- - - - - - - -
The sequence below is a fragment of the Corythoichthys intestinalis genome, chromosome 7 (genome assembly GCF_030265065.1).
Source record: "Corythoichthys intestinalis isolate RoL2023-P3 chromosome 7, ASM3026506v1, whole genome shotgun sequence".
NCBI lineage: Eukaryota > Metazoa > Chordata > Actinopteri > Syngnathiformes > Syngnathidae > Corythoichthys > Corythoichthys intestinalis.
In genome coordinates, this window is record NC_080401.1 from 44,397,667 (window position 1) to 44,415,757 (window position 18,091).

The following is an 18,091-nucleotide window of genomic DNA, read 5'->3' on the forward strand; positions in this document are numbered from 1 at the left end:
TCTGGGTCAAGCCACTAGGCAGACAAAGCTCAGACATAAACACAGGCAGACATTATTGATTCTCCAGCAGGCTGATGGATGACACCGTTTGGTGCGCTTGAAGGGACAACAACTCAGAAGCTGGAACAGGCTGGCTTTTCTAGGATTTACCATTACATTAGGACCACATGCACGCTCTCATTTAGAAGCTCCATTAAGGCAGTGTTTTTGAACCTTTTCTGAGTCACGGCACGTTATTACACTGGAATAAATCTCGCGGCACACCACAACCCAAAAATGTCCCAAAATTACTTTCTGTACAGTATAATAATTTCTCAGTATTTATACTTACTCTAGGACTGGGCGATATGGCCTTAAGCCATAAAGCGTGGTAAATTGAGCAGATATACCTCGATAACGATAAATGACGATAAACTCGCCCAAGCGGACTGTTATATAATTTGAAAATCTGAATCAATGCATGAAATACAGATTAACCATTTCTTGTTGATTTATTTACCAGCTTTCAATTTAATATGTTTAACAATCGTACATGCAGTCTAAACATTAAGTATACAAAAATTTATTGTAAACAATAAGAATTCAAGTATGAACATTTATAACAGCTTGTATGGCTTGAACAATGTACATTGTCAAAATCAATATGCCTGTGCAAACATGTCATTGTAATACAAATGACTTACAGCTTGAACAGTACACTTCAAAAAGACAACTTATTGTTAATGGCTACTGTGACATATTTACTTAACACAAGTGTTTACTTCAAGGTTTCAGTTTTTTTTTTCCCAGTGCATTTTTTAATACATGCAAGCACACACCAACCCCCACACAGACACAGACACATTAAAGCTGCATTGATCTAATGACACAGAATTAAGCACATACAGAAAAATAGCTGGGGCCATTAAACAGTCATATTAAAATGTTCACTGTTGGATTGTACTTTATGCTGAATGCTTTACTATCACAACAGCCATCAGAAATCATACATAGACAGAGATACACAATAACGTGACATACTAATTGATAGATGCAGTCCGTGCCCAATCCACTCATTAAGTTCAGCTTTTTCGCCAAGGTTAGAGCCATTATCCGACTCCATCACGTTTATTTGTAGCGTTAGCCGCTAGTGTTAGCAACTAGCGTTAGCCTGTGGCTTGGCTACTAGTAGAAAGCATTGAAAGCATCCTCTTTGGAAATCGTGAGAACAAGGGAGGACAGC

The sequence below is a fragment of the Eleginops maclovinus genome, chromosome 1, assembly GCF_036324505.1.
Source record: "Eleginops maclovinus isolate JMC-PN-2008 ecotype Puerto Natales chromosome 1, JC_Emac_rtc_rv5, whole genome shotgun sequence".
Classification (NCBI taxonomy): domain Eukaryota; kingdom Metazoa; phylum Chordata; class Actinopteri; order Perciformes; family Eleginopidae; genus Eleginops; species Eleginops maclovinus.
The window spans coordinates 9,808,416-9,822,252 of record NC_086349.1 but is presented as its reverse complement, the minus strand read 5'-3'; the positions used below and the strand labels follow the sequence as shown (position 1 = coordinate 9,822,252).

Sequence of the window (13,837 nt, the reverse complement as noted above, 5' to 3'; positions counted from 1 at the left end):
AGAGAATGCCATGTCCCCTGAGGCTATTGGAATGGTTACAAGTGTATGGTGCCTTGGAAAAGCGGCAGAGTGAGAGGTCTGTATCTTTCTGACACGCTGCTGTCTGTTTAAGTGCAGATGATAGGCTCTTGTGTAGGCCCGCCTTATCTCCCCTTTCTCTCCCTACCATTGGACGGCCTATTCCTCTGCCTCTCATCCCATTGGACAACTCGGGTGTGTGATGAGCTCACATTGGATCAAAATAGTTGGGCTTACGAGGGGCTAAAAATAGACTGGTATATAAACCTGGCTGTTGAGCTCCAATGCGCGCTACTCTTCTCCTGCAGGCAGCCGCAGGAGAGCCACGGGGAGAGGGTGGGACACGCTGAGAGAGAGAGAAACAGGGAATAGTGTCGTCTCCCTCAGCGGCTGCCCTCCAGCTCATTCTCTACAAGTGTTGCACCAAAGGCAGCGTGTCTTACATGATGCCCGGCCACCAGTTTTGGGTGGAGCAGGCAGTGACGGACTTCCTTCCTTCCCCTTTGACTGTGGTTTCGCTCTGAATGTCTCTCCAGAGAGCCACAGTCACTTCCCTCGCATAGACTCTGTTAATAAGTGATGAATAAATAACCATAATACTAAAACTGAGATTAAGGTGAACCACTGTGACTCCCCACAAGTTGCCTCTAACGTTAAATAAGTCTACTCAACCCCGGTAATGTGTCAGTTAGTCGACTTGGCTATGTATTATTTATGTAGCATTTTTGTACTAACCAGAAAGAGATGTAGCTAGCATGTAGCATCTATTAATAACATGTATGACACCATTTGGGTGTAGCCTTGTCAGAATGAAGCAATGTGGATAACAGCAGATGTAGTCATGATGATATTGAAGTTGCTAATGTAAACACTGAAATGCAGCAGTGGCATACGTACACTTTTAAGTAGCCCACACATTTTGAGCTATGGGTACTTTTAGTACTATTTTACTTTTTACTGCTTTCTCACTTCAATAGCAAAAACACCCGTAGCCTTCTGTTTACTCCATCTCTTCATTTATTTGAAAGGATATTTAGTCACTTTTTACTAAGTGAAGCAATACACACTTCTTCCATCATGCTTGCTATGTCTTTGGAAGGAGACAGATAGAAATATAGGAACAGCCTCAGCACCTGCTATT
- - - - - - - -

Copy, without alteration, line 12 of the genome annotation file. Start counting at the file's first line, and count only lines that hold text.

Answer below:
AGAGAATGCCATGTCCCCTGAGGCTATTGGAATGGTTACAAGTGTATGGTGCCTTGGAAAAGCGGCAGAGTGAGAGGTCTGTATCTTTCTGACACGCTGCTGTCTGTTTAAGTGCAGATGATAGGCTCTTGTGTAGGCCCGCCTTATCTCCCCTTTCTCTCCCTACCATTGGACGGCCTATTCCTCTGCCTCTCATCCCATTGGACAACTCGGGTGTGTGATGAGCTCACATTGGATCAAAATAGTTGGGCTTACGAGGGGCTAAAAATAGACTGGTATATAAACCTGGCTGTTGAGCTCCAATGCGCGCTACTCTTCTCCTGCAGGCAGCCGCAGGAGAGCCACGGGGAGAGGGTGGGACACGCTGAGAGAGAGAGAAACAGGGAATAGTGTCGTCTCCCTCAGCGGCTGCCCTCCAGCTCATTCTCTACAAGTGTTGCACCAAAGGCAGCGTGTCTTACATGATGCCCGGCCACCAGTTTTGGGTGGAGCAGGCAGTGACGGACTTCCTTCCTTCCCCTTTGACTGTGGTTTCGCTCTGAATGTCTCTCCAGAGAGCCACAGTCACTTCCCTCGCATAGACTCTGTTAATAAGTGATGAATAAATAACCATAATACTAAAACTGAGATTAAGGTGAACCACTGTGACTCCCCACAAGTTGCCTCTAACGTTAAATAAGTCTACTCAACCCCGGTAATGTGTCAGTTAGTCGACTTGGCTATGTATTATTTATGTAGCATTTTTGTACTAACCAGAAAGAGATGTAGCTAGCATGTAGCATCTATTAATAACATGTATGACACCATTTGGGTGTAGCCTTGTCAGAATGAAGCAATGTGGATAACAGCAGATGTAGTCATGATGATATTGAAGTTGCTAATGTAAACACTGAAATGCAGCAGTGGCATACGTACACTTTTAAGTAGCCCACACATTTTGAGCTATGGGTACTTTTAGTACTATTTTACTTTTTACTGCTTTCTCACTTCAATAGCAAAAACACCCGTAGCCTTCTGTTTACTCCATCTCTTCATTTATTTGAAAGGATATTTAGTCACTTTTTACTAAGTGAAGCAATACACACTTCTTCCATCATGCTTGCTATGTCTTTGGAAGGAGACAGATAGAAATATAGGAACAGCCTCAGCACCTGCTATT